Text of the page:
My understanding of Rabin

We have $p$ and $q$ which are distinct primes congruent to $3 \pmod 4$. Then we have $n = pq$.

Encryption is done as $e(m) = m^2 \pmod n$, where $m$ is our message.

Decryption is done by evaluating $d(c) = \sqrt{m} \pmod n$, where $c$ is our ciphertext. This can be accomplished by determining $m_p = c^{(p+1)/4} \pmod p$ and $m_q = c^{(q+1)/4} \pmod q$ and their negative counterparts. Then, $m$ is congruent to both $m_p \pmod p$ and $m_q \pmod q$. Chinese remainder theorem can be used to calculate the four possible values of $m$.

The variant of Rabin which I'm having trouble with

I'm having trouble with a variant of Rabin which uses the encryption function $e(m) = m^2 + Bm$ where B is an arbitrary value. We then have $c = m^2 + Bm$ which leads us to $0 = m^2 + Bm - c$. I'm confused as to how to proceed from this point.

My guess is that I must solve the quadratic formula, yet solve the $\sqrt{b^2 - 4ac}$ portion as you solve the square root in regular Rabin. However, my attempts at this have failed. Is this the correct approach?


1 Answer 1


The tricky point is that modulo a Blum integer (the product $n = pq$ of two primes $p$ and $q$ that are equal to 3 modulo 4), in general, a quadratic residue (a value that is a square of something) has four square roots, not two.

Consider the "normal" Rabin algorithm. Message $m$ is encrypted into $c=m^2\bmod n$. To decrypt, you work modulo $p$ and modulo $q$. Modulo $p$, you first compute $c_p = c \bmod p$, then $d_p=c_p^{(p+1)/4} \bmod p$ . The value $d_p$ is a square root of $c_p$ modulo $p$; however that is not the only square root. The other one is $d'_p=p-d_p$ .

Similarly, working modulo $q$, you get two square roots of $c$ called $d_q$ and $d'_q$. By combining these square roots with the CRT, you end up with four candidates for $m$. This is the usual problem with Rabin encryption: you have to include some redundancy of format in the message (e.g. deterministic padding computed through a hash function) to determine which of the four candidates is the right one.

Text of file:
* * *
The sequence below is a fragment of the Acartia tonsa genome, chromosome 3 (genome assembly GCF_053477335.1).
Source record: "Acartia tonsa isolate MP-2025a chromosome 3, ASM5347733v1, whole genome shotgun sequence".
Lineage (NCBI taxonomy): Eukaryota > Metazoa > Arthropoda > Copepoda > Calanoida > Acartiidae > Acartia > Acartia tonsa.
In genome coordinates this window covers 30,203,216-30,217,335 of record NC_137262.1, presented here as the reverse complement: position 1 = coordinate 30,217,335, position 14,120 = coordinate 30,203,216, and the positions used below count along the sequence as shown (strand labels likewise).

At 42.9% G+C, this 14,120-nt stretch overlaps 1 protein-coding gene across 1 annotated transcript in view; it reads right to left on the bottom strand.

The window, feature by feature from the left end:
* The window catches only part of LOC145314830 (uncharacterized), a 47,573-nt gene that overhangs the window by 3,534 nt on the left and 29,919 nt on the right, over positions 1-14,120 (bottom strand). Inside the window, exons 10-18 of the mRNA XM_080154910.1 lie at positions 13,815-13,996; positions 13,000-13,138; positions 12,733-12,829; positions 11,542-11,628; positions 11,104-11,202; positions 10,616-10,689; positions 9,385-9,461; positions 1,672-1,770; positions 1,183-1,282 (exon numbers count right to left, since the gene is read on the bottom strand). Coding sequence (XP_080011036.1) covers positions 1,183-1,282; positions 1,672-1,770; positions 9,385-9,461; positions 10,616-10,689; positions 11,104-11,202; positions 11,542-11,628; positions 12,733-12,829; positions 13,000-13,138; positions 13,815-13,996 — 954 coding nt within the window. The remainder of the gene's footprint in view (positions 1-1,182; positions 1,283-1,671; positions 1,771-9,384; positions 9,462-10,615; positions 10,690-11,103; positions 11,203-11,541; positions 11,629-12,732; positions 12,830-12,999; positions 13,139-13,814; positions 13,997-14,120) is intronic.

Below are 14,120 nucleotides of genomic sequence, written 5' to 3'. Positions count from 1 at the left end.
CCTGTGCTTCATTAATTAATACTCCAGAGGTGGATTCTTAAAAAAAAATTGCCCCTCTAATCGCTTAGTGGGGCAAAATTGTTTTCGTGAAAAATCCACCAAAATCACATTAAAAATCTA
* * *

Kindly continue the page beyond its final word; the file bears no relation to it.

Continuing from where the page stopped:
With the variant, things are similar: you must still work modulo $p$ and modulo $q$, and get two candidates modulo each prime, hence four combinations. With encryption $c=m^2+Bm \bmod n$ , you solve modulo $p$ the equation:

$$c_p \equiv d_p^2+Bd_p \pmod p$$

which is equivalent to: $$d_p^2+Bd_p-c_p \equiv 0 \pmod p$$

you solve it by computing $D_p=B^2-4c_p$, then extracting one square root $S_p=D_p^{(p+1)/4} \bmod p$. The two candidates are then:

     $d_p=(-B+S_p)/2 \bmod p$

     $d'_p=(-B-S_p)/2 \bmod p$

You also get two candidates $d_q$ and $d'_q$ modulo $q$, and the CRT gives you the four candidates for the decryption result.

Note that whenever you extract a square root with the $(p+1)/4$ exponent, you should verify that you indeed get a square root (by squaring it and checking that you indeed get the source value). Modulo $n$, only about one value in four is a quadratic residue. If the encrypted message is correct, then all square root extractions shall succeed, and you get four candidates; if it is not, then you get wrong values, and you should report an error.


Your Answer

By clicking “Post Your Answer”, you agree to our terms of service and acknowledge you have read our privacy policy.

Not the answer you're looking for? Browse other questions tagged or ask your own question.